Vodacom Business has released its annual IoT Barometer report, and the 2019 edition makes for some interesting reading.
One of the aspects it touches on is IoT sophistication, even creating an index and five different bands by which a region’s strategy and implementation for the Internet of Things (IoT) are measured.
The five bands are labelled A to E, with the former being the most sophisticated and latter less so.
Battle of the bands
As far as Band A goes, Vodacom Business defines these organisations as early adopters of IoT, with them usually implementing multiple full-scale projects that are deeply embedded within the wider business.
Conversely Band E are companies that have not adopted IoT, yet. The majority are said to be considering it, but have not made firm plans to implement within the next two years, with 2 percent of organisations surveyed by Vodacom Business deciding against it entirely.
The reason why IoT sophistication is so important is the fact that the 2019 Barometer has found that greater sophistication often leads to the higher likelihood of benefits. In fact it places the global average at 52 percent, with companies categorised in Band A reporting an even higher percentage of 87.
As such, the more sophisticated the companies in your region, the better chance that IoT can yield tangible benefits across the board.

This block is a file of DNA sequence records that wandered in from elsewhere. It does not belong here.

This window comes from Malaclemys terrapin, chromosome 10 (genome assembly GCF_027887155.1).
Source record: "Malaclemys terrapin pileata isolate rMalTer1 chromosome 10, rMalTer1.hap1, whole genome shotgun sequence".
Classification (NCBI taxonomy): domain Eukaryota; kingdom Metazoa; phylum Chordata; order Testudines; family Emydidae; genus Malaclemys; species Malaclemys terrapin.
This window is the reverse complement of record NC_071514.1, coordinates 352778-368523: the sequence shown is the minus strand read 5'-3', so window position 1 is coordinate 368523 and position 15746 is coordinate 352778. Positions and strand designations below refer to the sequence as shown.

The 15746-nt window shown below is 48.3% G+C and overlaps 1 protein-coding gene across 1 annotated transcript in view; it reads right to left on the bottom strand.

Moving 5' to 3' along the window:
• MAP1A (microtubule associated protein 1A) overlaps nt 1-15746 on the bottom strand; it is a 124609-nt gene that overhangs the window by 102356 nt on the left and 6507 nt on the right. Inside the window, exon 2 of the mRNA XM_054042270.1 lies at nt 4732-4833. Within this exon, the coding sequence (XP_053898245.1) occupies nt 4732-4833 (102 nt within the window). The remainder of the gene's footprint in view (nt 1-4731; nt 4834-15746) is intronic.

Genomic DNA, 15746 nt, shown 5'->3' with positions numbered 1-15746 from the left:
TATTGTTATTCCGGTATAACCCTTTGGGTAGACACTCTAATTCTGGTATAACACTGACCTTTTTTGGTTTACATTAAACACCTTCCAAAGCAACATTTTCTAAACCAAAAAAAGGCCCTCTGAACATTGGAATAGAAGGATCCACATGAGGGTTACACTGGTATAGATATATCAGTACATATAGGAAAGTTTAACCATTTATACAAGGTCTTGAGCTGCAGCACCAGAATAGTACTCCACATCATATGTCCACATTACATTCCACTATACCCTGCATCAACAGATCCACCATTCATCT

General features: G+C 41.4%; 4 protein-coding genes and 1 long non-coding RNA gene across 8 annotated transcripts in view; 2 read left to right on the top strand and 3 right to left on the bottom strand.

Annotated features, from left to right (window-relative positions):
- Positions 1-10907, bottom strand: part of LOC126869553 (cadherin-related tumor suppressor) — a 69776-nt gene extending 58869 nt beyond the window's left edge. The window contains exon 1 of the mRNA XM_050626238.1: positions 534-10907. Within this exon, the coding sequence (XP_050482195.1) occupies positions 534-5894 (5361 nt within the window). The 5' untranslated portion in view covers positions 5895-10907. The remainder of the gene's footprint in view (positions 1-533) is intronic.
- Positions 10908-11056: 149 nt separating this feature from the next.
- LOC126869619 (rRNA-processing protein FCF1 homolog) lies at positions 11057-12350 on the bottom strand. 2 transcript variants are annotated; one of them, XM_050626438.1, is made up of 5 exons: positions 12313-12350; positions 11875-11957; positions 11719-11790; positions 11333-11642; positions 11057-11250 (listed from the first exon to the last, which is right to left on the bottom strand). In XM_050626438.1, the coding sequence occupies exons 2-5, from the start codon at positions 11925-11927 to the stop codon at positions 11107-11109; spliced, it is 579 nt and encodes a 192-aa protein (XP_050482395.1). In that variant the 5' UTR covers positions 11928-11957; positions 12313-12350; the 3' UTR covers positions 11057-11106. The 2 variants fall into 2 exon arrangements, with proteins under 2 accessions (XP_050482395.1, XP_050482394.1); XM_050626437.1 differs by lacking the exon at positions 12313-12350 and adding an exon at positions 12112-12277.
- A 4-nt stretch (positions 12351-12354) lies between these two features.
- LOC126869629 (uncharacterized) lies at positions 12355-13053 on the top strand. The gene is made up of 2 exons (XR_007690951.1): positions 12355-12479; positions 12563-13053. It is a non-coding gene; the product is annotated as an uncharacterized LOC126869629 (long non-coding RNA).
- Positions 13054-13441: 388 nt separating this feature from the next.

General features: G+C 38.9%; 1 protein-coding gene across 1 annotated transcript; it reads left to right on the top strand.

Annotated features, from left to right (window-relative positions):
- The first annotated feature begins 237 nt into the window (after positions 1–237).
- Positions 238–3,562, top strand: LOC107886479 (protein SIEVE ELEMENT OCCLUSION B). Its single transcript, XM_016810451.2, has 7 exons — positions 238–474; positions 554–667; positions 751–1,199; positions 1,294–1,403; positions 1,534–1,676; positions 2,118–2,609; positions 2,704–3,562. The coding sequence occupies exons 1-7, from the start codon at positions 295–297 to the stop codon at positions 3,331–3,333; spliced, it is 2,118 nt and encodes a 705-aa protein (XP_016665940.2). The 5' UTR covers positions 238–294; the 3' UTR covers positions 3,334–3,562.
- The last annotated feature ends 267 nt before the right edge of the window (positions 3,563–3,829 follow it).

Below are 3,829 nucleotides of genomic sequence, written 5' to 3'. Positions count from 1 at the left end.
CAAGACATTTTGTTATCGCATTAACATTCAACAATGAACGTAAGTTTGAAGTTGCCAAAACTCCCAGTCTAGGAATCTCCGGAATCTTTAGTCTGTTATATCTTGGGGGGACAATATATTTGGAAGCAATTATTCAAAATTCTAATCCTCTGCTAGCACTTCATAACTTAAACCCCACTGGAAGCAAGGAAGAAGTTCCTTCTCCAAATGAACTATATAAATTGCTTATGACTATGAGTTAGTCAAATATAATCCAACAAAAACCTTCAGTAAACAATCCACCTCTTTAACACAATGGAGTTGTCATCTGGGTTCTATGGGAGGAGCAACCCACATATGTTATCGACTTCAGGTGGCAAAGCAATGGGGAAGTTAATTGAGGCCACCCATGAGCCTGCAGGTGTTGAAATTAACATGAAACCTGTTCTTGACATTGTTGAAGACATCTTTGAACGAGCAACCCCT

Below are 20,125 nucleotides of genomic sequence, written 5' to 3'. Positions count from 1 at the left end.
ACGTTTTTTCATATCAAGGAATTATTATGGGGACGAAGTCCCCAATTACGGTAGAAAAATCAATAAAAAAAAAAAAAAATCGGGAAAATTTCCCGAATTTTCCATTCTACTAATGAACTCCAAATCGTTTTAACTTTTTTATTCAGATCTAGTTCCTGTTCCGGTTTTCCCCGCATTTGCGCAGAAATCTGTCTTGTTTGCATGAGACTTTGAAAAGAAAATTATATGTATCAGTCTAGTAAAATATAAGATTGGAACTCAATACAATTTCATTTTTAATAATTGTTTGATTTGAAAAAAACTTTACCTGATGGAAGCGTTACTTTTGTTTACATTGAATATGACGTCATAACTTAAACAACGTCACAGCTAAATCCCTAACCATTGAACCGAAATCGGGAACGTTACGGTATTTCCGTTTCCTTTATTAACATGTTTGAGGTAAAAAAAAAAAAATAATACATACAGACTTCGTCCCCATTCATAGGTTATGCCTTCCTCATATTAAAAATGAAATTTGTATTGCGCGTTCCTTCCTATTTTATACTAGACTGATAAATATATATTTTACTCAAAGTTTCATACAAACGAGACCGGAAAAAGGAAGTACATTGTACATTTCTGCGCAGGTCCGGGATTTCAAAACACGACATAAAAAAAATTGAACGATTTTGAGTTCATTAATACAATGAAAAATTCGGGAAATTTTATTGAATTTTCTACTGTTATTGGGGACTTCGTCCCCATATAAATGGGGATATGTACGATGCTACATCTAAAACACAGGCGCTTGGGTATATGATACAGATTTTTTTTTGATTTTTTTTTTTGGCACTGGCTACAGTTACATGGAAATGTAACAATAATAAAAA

So where does EMEA (Europe, Middle East and Africa) fall in all of this?
Unfortunately EMEA has the highest percentage of companies in Band E among all of the regions surveyed at 42. This is 5 percent above the global average according to Vodacom Business. EMEA also has the lowest percentage for Bands A, B and C, but it’s not all doom and gloom.
This as Vodacom Business says 83 percent of adopters in the EMEA region say IoT is critical for the future success of their business, which means the slow and non-adopters will begin kicking off their own projects and initiatives out of fears of being left behind.
What about SA?
When chatting to Vodacom Business’ managing executive, Peter Malebye, he says South Africa is a bit more unique compared to some of the other countries in EMEA. While he could not give specifics for SA at the time, he did note that it’s best to view South Africa’s IoT sophistication in terms of industries instead of companies.
In the automotive, fintech and security industries for example, South Africa could easily be classed as Band A. Our retail industry is also quire sophisticated, and can be placed in the Band C bracket, along with a few other industries too.
As such, the task ahead is two-fold. One, to ensure that the industries leading the way in terms of IoT sophistication stay that way. And two that they serve as illustrative models for areas where South Africa is lacking, such as education and healthcare.
If this happens, the outlook for SA will be far more positive in next year’s IoT Barometer.[Image – CC 0 Pixabay]